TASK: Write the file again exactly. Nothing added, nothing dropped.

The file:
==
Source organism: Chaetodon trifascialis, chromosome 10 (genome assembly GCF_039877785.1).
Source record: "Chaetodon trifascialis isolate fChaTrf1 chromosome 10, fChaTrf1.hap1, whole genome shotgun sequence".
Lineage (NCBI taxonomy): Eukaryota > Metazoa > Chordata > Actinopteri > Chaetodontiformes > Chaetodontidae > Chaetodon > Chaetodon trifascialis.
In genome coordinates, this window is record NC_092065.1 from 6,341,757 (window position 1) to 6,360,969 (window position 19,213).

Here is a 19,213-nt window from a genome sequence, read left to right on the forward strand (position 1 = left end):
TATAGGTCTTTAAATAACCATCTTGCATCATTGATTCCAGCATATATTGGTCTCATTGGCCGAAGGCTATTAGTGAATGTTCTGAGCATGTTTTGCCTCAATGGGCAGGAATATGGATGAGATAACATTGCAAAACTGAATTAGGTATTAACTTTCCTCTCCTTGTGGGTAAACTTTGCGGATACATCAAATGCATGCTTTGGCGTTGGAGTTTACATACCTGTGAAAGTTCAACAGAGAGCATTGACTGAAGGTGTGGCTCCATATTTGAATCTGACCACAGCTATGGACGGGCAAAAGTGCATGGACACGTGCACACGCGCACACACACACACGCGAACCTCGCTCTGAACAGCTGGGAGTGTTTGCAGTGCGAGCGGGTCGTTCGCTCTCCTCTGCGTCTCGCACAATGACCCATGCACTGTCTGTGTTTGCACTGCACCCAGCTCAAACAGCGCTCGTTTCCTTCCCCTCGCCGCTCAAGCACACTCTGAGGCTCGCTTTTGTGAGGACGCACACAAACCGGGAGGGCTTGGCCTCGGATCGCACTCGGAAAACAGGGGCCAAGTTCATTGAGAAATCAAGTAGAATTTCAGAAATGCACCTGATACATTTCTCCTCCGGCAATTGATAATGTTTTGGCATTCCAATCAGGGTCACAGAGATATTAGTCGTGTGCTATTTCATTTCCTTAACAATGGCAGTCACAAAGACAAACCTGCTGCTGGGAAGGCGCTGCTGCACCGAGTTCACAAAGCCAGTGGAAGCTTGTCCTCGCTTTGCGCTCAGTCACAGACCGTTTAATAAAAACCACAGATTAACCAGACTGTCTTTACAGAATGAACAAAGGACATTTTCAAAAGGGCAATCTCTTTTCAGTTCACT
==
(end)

Source organism: Chaetodon trifascialis, chromosome 10 (genome assembly GCF_039877785.1).
Source record: "Chaetodon trifascialis isolate fChaTrf1 chromosome 10, fChaTrf1.hap1, whole genome shotgun sequence".
Lineage (NCBI taxonomy): Eukaryota > Metazoa > Chordata > Actinopteri > Chaetodontiformes > Chaetodontidae > Chaetodon > Chaetodon trifascialis.
In genome coordinates, this window is record NC_092065.1 from 6,341,757 (window position 1) to 6,360,969 (window position 19,213).

Here is a 19,213-nt window from a genome sequence, read left to right on the forward strand (position 1 = left end):
TATAGGTCTTTAAATAACCATCTTGCATCATTGATTCCAGCATATATTGGTCTCATTGGCCGAAGGCTATTAGTGAATGTTCTGAGCATGTTTTGCCTCAATGGGCAGGAATATGGATGAGATAACATTGCAAAACTGAATTAGGTATTAACTTTCCTCTCCTTGTGGGTAAACTTTGCGGATACATCAAATGCATGCTTTGGCGTTGGAGTTTACATACCTGTGAAAGTTCAACAGAGAGCATTGACTGAAGGTGTGGCTCCATATTTGAATCTGACCACAGCTATGGACGGGCAAAAGTGCATGGACACGTGCACACGCGCACACACACACACGCGAACCTCGCTCTGAACAGCTGGGAGTGTTTGCAGTGCGAGCGGGTCGTTCGCTCTCCTCTGCGTCTCGCACAATGACCCATGCACTGTCTGTGTTTGCACTGCACCCAGCTCAAACAGCGCTCGTTTCCTTCCCCTCGCCGCTCAAGCACACTCTGAGGCTCGCTTTTGTGAGGACGCACACAAACCGGGAGGGCTTGGCCTCGGATCGCACTCGGAAAACAGGGGCCAAGTTCATTGAGAAATCAAGTAGAATTTCAGAAATGCACCTGATACATTTCTCCTCCGGCAATTGATAATGTTTTGGCATTCCAATCAGGGTCACAGAGATATTAGTCGTGTGCTATTTCATTTCCTTAACAATGGCAGTCACAAAGACAAACCTGCTGCTGGGAAGGCGCTGCTGCACCGAGTTCACAAAGCCAGTGGAAGCTTGTCCTCGCTTTGCGCTCAGTCACAGACCGTTTAATAAAAACCACAGATTAACCAGACTGTCTTTACAGAATGAACAAAGGACATTTTCAAAAGGGCAATCTCTTTTCAGTTCACT